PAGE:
Harry Dolan, a retired police chief from North Carolina, on Thursday recalled a method of policing his grandfather used.
“Out-of-car experience,” Dolan said. “It’s about getting out of the car and talking to the people you serve.”
Dolan, now a consultant on community policing, was in front of more than 50 police officers from several local agencies “rediscovering the wheel” on community policing during a class at Jacksonville State University’s new Center for Law Enforcement Best Practices.
“We look at research-based evidence and talk about what used to work in community policing, why it does or does not work and if it does work why we aren’t still doing it,” Dolan said.
Dolan, along with state legislators and JSU and law enforcement officials, unveiled the center, which is intended to provide education and training classes for officers and the people they serve.
The center’s establishment comes as state and federal governments are pushing for more community police training because of the rise in protests against law enforcement across the nation in recent years, officials said Thursday.
JSU’s board of trustees approved the center’s creation in October 2016, and it was brought to fruition by a partnership between the school, the Calhoun County District Attorney’s Office, state Sen. Del Marsh and state Rep. Randy Wood.
“This is part of the regional stewardship President Beehler encourages,” university attorney Sam Monk said Thursday, referring to JSU’s president, John Beehler. “Policing is not the same as it was 20 years ago. Law enforcement officials are confronted with problems indicative of changes in society. This is here to serve law enforcement in our region first.”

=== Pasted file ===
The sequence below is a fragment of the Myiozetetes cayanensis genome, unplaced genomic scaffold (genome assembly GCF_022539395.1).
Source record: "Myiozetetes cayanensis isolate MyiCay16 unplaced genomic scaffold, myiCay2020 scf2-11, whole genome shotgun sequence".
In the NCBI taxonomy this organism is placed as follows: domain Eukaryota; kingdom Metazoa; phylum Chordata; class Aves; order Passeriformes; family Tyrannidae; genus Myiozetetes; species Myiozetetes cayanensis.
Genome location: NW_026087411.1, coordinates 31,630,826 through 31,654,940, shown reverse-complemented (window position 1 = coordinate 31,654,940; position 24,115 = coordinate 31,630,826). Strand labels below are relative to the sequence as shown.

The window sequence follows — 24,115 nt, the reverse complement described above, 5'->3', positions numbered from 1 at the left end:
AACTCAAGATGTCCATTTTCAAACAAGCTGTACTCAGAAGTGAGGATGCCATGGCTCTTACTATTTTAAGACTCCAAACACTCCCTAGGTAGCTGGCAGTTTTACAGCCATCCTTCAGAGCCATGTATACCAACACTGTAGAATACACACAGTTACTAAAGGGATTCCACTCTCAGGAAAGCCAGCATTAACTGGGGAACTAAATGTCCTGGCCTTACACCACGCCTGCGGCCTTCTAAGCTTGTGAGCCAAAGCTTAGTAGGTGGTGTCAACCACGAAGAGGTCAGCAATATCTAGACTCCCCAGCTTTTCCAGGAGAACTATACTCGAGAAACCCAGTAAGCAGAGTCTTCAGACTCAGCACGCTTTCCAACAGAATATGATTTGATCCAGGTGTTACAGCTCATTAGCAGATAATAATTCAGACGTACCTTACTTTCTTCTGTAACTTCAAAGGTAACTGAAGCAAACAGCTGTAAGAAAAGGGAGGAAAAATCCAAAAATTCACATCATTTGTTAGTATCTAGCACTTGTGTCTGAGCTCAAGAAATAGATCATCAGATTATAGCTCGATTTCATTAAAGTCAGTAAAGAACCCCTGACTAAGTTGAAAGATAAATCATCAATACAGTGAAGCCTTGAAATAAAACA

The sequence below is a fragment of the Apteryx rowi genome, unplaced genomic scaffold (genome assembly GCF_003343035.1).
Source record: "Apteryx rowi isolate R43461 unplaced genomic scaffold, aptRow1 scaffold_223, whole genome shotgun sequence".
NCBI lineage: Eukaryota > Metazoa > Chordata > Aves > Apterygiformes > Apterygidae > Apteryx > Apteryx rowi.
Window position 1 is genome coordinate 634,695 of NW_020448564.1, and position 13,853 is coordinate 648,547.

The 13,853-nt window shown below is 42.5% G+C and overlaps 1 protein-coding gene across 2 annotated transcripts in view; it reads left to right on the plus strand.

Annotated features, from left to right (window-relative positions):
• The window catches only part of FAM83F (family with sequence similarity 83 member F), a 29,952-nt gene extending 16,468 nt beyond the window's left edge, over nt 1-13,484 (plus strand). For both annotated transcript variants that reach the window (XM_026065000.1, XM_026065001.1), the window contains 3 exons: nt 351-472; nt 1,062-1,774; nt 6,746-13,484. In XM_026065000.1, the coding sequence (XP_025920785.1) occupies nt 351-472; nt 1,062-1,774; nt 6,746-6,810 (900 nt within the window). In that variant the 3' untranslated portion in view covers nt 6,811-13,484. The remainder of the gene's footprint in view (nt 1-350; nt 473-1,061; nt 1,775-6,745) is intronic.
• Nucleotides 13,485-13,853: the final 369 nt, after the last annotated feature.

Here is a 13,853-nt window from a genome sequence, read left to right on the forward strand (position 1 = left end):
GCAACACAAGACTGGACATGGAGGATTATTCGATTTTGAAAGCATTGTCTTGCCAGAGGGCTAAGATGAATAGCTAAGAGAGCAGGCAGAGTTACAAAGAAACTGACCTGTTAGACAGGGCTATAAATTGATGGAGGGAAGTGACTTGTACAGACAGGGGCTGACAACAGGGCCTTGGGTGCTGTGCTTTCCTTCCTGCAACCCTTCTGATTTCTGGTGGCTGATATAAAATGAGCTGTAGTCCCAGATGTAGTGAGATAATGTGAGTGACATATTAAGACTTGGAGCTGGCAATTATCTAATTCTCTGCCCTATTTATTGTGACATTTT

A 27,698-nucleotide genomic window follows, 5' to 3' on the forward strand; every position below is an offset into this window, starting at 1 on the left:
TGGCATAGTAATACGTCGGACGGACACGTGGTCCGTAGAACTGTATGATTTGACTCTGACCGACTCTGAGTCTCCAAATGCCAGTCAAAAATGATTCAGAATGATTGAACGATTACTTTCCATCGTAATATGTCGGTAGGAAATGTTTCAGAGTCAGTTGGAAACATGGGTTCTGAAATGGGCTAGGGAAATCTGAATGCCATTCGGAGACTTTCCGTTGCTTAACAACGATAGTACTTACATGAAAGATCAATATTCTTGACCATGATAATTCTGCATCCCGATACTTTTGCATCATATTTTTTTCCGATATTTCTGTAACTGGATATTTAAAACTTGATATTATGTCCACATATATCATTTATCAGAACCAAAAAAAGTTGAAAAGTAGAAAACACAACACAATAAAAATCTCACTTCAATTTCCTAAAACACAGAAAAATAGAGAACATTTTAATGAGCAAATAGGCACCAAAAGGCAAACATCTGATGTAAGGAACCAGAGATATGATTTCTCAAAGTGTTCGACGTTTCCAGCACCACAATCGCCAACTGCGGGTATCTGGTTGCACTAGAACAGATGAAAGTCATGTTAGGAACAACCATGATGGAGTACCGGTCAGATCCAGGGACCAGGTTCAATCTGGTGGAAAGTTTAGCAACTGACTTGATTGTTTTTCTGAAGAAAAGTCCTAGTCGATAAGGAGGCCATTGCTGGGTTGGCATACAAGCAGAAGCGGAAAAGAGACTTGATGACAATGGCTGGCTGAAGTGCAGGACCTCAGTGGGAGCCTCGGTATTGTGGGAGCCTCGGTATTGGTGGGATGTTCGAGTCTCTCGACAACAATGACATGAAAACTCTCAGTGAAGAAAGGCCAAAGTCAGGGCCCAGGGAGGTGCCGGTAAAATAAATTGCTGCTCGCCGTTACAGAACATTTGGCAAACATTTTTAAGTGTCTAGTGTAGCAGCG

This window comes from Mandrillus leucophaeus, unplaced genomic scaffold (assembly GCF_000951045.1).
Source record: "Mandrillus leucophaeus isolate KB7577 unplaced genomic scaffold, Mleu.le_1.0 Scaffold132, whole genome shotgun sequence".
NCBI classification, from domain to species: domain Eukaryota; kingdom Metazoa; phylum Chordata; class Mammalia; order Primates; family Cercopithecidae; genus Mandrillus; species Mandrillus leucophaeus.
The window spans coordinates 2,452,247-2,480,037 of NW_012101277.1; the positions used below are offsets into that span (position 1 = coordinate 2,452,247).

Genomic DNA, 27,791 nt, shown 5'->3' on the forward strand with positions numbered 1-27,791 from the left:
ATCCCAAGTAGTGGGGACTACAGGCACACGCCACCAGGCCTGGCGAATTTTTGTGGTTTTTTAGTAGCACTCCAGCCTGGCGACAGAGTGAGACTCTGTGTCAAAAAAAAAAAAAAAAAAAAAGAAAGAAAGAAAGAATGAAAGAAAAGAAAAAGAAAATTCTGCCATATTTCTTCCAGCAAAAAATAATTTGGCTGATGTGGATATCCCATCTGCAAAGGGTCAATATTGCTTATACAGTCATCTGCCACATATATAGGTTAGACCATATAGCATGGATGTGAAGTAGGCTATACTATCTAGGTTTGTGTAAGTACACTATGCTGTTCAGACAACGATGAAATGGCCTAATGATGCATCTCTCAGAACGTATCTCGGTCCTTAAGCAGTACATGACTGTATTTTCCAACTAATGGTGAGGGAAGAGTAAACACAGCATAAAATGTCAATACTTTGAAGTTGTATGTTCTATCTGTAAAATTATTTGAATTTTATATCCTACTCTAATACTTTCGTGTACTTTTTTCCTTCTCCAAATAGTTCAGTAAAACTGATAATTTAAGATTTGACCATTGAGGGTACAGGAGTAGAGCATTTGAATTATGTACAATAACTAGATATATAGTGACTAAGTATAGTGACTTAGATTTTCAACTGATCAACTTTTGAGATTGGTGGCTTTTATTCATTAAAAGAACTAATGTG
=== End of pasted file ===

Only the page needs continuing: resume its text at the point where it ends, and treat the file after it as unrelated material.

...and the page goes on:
Richard Davis, head of the JSU criminal justice department, said in October 2016 that the center would spend its first year assessing the area’s policing needs, then build its training program around the findings.
Calhoun County District Attorney Brian McVeigh said the center did complete a community survey.
“The community said they were angry with police, but that they wanted more,” he said. “That was curious to me. Really what they wanted, when we dug into it deeper, was that they wanted more community-oriented training and de-escalation training for officers.”
During the class on Thursday, Dolan made suggestions to the officers about small changes that can improve the community’s perception of them.
“When you’re at the Friday night football game don’t keep each other company,” he said. “Go hang out with a group of parents or teenagers. Talk to them.”
Anniston police Capt. Curtis McCants along with about 10 other Anniston police officers attended the class on Thursday.
“A lot of times police talk about the need to do more community policing, but never get to the why or how,” he said. “The speaker today, he’s taught us many ways to implement that right here in Anniston.”
McCants said he’s going to further encourage patrol officers to take five minutes to go into a convenience store and talk to a store clerk.
“Business checks are more than driving up and having a look around,” he said. “If there are a group of young people, we need to spend as much time as we can with them.”